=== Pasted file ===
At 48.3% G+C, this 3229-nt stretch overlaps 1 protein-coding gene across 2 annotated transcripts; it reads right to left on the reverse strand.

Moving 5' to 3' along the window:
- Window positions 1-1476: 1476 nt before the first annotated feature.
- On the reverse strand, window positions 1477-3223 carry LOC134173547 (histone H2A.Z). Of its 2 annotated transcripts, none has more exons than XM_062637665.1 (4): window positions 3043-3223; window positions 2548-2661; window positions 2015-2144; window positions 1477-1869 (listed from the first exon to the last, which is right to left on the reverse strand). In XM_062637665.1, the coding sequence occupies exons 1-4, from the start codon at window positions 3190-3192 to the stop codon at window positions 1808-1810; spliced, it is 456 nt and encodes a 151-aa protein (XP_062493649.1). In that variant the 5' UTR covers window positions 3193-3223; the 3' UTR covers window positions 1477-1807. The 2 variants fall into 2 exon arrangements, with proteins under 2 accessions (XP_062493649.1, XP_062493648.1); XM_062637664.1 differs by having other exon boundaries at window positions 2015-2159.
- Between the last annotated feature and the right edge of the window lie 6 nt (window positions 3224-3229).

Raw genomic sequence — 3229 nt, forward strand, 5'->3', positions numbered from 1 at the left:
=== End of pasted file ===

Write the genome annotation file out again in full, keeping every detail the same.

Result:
At 48.3% G+C, this 3229-nt stretch overlaps 1 protein-coding gene across 2 annotated transcripts; it reads right to left on the reverse strand.

Moving 5' to 3' along the window:
- Window positions 1-1476: 1476 nt before the first annotated feature.
- On the reverse strand, window positions 1477-3223 carry LOC134173547 (histone H2A.Z). Of its 2 annotated transcripts, none has more exons than XM_062637665.1 (4): window positions 3043-3223; window positions 2548-2661; window positions 2015-2144; window positions 1477-1869 (listed from the first exon to the last, which is right to left on the reverse strand). In XM_062637665.1, the coding sequence occupies exons 1-4, from the start codon at window positions 3190-3192 to the stop codon at window positions 1808-1810; spliced, it is 456 nt and encodes a 151-aa protein (XP_062493649.1). In that variant the 5' UTR covers window positions 3193-3223; the 3' UTR covers window positions 1477-1807. The 2 variants fall into 2 exon arrangements, with proteins under 2 accessions (XP_062493649.1, XP_062493648.1); XM_062637664.1 differs by having other exon boundaries at window positions 2015-2159.
- Between the last annotated feature and the right edge of the window lie 6 nt (window positions 3224-3229).

Raw genomic sequence — 3229 nt, forward strand, 5'->3', positions numbered from 1 at the left: